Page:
J’s teacher had mentioned that she had worked with his class for weeks on a routine but kept it a secret. All we were told was that the kids should wear black pants and a white shirt.

The morning of the show, I asked J what he was performing in school. He gave me a shy smile and did some hand motions that made no sense to me at all. Ok, whatever I thought as I got him ready for the bus.

When I arrived at his school, the parking lot was packed. I quickly grabbed 2 seats, the husband was meeting me there, and anxiously waited for the show to start. I grabbed a program, and quickly became annoyed at THE most annoying special-needs- mom in the row ahead of me. She had saved the entire front row and there was no way I could see over her huge ponytail (and big mouth).

The principal handed out programs and under Jake’s class it said “My Girl”. It all made sense, J is in a class with 5 boys and 1 girl. OMG this is going to be awesome….but will J do it or freak out????

J was act #6 and it felt like FOREVER until his class got on “stage.” Finally I heard the music and in walked J’s class. The boys were wearing top hats and bow ties and the little girl sat in the middle on a bench covered in pink tulle.

They all took their places and did the entire routine to perfection! I could not believe my baby was doing that in front of a room full of people. No way that could have happened 2 years ago. To me it was a miracle.

When they took their bow, the room erupted in applause as the teachers shot confetti into the air. They did it – J did it!

I don’t think I will ever be able to describe the feelings I had when J walked off the stage. It was a combination of so many emotions and feelings all mixed together. I just remember thinking that everything would be ok and J will be alright.

My Guy

My Guy

Have a great week everyone and thanks for reading.

Somewhere on the spectrum….

On January 10, 2011 my son J was diagnosed with Autism Spectrum Disorder (ASD). I can remember everything about that day. It was a Monday and I had taken the day off work. The temperature outside was in the teens and so J and I were both bundled in our puffy coats patiently waiting for J’s name to be called.

The waiting room was not child friendly, surprising since it was a children’s hospital. There were some torn books scattered on a table and some weird mirror shaped like a fish that reflected everything upside down.

J tried amusing himself as I filled out what seemed like a million forms.  There were insurance forms, privacy forms, health history and family background questionnaires. I answered questions like:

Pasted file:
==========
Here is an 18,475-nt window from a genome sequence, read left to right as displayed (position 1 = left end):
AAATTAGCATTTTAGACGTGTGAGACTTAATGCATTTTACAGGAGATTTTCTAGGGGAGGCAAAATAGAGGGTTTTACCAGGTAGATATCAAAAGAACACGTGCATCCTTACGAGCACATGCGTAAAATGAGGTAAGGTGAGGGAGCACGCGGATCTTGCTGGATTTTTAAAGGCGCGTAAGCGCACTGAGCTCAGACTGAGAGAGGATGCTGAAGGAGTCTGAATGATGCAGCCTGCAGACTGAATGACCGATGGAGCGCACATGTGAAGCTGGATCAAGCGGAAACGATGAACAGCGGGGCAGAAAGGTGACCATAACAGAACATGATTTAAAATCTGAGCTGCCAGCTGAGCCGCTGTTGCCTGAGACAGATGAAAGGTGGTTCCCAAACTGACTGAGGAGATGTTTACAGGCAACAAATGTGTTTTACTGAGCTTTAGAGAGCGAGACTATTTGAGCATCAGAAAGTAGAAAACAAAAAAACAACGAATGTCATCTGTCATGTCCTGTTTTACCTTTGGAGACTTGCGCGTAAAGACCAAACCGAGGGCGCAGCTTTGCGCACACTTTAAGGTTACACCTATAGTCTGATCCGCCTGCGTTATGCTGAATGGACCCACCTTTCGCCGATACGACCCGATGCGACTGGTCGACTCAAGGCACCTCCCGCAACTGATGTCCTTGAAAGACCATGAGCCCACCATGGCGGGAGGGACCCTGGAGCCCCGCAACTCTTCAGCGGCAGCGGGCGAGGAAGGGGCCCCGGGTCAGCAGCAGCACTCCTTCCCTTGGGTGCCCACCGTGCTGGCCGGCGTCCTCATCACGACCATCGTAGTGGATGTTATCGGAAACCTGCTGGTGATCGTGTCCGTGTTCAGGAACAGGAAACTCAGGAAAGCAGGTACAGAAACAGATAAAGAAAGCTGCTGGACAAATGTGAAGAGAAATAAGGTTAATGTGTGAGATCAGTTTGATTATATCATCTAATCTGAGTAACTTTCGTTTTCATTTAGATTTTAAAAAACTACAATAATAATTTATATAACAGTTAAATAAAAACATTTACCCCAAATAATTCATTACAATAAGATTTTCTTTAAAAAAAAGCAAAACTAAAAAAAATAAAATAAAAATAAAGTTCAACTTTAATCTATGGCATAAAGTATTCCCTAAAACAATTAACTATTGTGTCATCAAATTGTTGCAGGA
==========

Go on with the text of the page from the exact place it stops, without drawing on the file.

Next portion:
How much did your child weigh at birth? Has your child ever had surgery? Does your child look at you when you call his or her name? Can your child point his finger in the direction of an object? How many words can your child say and at what age did he/she say their first word(s)? Was your pregnancy “normal” ? and What age did your child crawl?

After what seemed like forever, J’s name was called and off we went to get weighed and measured before being ushered into a tiny room with a huge table and a bunch of toys. I was introduced to the Advance Practice Nurse (Sally) who asked me pretty much every question I had just answered on the forms in the waiting room.

Sally then asked J (who was pretty non-verbal at the time) questions before she “observed” him in several different controlled settings. J was asked to “play” with things like baby dolls (I mentioned J is one of 4 BOYS right?), goldfish crackers and a magic wand

Nurse Sally explained that there was no definitive “test” to diagnosis autism. Rather, children must meet a number of criteria in a developmental screening or standardized assessment, to determine if they are on the  autism spectrum.

Well, J is fine, I know he does NOT have autism, I thought to myself as Sally babbled away.

Finally after a half hour or so the nurse turned to me and very matter-of-factly said …your son has Autism Spectrum Disorder….

My world was shattered. All the hopes and dreams I had for my blond-haired, blue-eyed baby were gone.

The weeks and months that followed J’s diagnosis are a blur. Suddenly the only things I talked about concerned OT, PT, sensory-seeking, redirection, speech therapy, story boards, PECs, ABA, IEPs, support groups, dietary concerns and whether I would allow my almost 3yo to ride the “little” school bus to his new, ABA, autism, inclusive preschool.

WTF happened to our lives? Why my J??????

Slowly, VERY slowly, things started changing with J. He started to become more and more verbal, using words for things like “cookie” and “tv. ” He stopped pointing to get our attention and started to write his name and do “normal” preschool activities.

In the 2 years since J’s diagnosis we have had many highs and even more lows. For every new milestone it seems like there is a set back hanging out on the horizon.

I often tell people having a child on “the spectrum” is like riding a roller coaster. Just when you start to get used to something and think everything is going to be ok, you plunge into another unknown and feel like you are back at square 1.

J’s teachers and therapists have alwayst told me it’s all about the “baby steps.”  I need to focus on how far J’s progress has come and NOT dwell on  how far he still needs to go. While I know this advice is true, it is ALWAYS easier said than done.

Last week was President’s Day and J’s school had a small assembly. J’s teacher sent a note home that J gave a small speech about our 4th president James Madison. Miss Heidi said J worked on his speech for weeks and was VERY proud when he was finished.

I saw the laminated “speech” in his backpack and decided to ask him to read it to me and my mom. The little video that follows is nothing short of a miracle. Here is a little boy who, 2 years ago, could say only a couple of words and now he was reading about James Madison!

The look on J’s face at the end of the video says it all and the pride I feel and love I feel for J is overwhelming. He has worked SO hard and it pays off everyday.

Having a child with autism is not easy and there are days I wish J was “normal.” However, then J will do something really, really great, like this video, and I think to myself everything IS going to be alright.